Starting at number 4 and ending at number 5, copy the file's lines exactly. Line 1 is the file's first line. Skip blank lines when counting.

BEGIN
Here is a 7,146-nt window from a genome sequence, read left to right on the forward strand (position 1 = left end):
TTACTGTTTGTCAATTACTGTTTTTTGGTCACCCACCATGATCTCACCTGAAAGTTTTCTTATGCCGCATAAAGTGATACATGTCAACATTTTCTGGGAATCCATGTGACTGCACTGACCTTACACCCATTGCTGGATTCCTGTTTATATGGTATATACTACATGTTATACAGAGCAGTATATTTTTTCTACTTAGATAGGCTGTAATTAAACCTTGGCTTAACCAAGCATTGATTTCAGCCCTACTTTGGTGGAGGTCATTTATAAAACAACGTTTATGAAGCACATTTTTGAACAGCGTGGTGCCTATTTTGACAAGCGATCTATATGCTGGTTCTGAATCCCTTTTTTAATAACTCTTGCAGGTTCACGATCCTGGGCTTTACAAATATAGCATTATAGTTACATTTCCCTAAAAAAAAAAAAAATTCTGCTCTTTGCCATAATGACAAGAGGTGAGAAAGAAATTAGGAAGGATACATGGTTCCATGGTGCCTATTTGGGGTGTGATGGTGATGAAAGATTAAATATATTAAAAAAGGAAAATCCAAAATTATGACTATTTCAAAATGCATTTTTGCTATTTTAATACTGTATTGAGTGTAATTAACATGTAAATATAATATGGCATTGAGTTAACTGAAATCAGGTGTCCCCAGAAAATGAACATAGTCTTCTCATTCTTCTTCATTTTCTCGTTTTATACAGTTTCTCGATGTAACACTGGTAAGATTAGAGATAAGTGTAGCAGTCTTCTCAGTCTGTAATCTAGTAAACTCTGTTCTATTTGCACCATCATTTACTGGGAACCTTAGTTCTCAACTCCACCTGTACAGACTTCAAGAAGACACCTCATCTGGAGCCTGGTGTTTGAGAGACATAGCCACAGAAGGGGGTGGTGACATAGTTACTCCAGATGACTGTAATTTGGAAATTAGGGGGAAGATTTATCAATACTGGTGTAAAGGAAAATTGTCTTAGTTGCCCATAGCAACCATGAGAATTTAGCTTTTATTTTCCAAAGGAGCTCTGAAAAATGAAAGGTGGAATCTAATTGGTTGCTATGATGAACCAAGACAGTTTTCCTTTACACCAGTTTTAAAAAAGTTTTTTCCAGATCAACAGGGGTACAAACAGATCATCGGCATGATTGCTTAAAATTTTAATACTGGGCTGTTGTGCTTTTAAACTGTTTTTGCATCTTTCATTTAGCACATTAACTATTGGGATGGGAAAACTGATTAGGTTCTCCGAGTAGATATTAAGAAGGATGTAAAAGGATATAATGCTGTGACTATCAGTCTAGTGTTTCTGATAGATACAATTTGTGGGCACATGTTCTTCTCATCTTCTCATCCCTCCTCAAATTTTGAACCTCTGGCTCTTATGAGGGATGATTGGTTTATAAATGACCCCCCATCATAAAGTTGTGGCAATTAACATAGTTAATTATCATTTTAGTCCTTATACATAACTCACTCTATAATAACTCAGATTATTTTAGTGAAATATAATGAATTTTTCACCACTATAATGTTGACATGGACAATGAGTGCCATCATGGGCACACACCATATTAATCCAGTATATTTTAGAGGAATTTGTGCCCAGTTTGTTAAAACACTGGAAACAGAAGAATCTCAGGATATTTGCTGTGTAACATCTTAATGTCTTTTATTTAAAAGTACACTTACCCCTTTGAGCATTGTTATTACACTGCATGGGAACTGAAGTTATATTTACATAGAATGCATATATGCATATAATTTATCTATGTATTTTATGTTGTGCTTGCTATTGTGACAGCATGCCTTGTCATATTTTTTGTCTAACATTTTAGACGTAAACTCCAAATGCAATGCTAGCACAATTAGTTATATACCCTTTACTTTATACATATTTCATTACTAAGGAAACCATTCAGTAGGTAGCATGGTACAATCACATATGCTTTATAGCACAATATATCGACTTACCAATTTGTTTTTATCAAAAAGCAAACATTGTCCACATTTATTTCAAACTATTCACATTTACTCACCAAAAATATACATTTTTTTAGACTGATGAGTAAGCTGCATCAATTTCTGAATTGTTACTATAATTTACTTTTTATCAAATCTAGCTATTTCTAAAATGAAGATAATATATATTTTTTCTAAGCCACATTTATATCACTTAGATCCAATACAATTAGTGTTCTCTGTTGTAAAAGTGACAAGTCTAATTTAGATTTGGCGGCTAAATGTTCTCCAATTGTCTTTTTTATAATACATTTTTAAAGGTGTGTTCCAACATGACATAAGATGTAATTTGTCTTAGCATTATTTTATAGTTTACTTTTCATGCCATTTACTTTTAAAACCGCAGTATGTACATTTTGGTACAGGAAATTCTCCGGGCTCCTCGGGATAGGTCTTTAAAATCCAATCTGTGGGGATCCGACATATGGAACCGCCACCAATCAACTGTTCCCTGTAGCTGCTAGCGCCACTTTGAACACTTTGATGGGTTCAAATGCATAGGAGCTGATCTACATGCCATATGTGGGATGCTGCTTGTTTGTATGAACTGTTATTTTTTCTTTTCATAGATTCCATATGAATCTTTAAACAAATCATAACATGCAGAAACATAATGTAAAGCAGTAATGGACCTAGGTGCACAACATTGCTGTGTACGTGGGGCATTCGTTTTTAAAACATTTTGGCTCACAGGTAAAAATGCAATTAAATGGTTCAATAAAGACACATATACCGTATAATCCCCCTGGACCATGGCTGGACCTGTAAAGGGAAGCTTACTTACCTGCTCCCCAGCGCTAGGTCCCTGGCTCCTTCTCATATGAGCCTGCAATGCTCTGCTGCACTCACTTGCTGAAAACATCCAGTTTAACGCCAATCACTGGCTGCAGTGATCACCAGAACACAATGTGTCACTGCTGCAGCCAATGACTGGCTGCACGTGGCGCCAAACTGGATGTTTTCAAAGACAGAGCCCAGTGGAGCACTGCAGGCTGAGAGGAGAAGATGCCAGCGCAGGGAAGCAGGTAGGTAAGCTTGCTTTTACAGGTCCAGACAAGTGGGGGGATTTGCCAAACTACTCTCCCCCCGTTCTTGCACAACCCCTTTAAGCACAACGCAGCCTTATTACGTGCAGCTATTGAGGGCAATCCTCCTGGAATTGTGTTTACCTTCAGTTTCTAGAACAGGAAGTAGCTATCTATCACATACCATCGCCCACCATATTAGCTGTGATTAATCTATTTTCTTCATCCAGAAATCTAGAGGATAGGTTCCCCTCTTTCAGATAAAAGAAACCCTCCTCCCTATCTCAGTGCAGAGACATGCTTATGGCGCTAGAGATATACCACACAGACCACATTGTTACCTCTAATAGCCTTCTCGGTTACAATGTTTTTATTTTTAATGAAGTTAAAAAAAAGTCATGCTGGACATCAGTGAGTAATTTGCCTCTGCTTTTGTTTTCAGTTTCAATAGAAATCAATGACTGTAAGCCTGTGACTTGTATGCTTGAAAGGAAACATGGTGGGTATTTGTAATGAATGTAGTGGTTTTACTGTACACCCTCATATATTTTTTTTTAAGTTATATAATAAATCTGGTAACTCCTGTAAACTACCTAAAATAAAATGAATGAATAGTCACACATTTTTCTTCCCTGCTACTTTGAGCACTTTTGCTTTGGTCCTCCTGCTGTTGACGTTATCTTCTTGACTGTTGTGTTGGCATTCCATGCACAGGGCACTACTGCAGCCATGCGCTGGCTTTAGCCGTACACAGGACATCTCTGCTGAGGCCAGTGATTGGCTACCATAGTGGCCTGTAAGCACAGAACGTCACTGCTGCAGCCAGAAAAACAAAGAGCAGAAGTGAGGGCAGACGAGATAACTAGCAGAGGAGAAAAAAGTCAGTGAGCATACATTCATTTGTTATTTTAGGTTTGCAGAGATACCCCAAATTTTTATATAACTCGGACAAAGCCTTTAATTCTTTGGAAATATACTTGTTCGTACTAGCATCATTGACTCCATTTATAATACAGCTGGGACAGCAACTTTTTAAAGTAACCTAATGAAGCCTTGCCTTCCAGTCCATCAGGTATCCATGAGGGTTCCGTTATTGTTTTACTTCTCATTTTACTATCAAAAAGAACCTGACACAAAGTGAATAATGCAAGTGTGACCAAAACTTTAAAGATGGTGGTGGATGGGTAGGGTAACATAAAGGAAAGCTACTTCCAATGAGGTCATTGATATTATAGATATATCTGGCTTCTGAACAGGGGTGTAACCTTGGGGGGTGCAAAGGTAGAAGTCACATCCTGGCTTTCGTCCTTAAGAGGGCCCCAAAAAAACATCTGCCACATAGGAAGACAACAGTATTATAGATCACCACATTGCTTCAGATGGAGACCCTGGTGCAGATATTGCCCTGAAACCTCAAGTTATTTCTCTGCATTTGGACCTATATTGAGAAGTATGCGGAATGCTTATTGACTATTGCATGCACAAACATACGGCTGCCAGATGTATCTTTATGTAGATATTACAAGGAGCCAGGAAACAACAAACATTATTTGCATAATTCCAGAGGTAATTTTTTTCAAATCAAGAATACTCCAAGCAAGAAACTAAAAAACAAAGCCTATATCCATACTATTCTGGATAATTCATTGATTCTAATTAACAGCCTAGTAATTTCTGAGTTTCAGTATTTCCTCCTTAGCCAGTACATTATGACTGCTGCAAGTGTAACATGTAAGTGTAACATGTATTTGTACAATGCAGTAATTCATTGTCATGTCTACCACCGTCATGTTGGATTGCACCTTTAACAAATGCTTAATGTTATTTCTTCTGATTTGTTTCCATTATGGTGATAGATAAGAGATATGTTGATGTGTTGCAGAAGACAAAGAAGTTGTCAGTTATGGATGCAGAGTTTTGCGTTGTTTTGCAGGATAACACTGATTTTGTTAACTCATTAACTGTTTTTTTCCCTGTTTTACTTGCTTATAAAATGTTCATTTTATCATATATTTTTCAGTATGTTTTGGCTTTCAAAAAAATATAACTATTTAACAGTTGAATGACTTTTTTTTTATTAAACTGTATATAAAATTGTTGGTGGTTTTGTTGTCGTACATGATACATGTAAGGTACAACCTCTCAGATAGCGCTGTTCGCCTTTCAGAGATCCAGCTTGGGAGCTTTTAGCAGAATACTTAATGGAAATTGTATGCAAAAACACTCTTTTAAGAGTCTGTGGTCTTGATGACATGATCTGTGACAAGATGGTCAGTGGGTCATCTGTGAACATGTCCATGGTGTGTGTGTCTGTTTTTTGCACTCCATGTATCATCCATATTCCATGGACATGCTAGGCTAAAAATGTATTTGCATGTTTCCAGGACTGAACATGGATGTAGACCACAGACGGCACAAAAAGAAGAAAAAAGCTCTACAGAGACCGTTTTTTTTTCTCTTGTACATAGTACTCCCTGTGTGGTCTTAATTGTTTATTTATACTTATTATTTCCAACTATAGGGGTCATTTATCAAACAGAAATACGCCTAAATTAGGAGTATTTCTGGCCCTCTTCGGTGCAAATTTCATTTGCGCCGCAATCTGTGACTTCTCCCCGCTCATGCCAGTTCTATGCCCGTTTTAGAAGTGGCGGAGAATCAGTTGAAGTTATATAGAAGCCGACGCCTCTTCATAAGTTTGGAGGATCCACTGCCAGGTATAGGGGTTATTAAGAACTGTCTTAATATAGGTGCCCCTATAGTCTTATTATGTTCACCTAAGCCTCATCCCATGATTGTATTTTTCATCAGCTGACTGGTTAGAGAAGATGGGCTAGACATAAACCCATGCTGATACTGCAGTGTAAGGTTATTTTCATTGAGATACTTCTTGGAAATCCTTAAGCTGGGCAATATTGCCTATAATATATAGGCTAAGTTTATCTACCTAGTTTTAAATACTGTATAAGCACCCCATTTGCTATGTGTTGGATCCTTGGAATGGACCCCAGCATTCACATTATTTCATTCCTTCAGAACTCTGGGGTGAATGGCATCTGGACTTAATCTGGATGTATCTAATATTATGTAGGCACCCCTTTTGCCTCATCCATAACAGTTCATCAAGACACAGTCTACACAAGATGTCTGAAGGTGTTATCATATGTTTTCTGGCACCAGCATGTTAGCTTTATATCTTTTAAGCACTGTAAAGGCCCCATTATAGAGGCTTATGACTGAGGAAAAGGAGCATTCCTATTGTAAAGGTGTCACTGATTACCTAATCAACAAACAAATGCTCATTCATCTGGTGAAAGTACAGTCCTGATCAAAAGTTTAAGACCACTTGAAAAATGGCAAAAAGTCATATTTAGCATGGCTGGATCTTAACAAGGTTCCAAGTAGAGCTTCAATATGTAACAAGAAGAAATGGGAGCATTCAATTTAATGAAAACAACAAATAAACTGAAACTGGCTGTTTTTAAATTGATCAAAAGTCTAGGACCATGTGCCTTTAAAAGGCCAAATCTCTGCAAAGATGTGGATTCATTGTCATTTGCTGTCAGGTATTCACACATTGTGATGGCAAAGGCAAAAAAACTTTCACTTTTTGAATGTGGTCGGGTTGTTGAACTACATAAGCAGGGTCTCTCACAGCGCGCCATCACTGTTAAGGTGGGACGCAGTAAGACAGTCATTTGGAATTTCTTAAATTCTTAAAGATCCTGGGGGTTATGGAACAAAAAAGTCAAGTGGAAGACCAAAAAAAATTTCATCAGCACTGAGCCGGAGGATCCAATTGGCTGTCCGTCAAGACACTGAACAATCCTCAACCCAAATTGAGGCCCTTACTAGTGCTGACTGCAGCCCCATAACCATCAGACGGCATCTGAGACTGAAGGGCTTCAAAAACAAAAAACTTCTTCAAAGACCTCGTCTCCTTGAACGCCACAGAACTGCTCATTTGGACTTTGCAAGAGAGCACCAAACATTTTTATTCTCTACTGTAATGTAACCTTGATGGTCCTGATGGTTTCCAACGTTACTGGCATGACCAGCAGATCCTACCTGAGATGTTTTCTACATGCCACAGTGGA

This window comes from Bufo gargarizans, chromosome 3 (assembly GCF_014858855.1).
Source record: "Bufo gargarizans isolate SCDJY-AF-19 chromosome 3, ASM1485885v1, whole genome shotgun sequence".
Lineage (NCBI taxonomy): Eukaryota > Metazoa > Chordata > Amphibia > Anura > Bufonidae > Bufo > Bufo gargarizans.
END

Source record: "Bufo gargarizans isolate SCDJY-AF-19 chromosome 3, ASM1485885v1, whole genome shotgun sequence".
Lineage (NCBI taxonomy): Eukaryota > Metazoa > Chordata > Amphibia > Anura > Bufonidae > Bufo > Bufo gargarizans.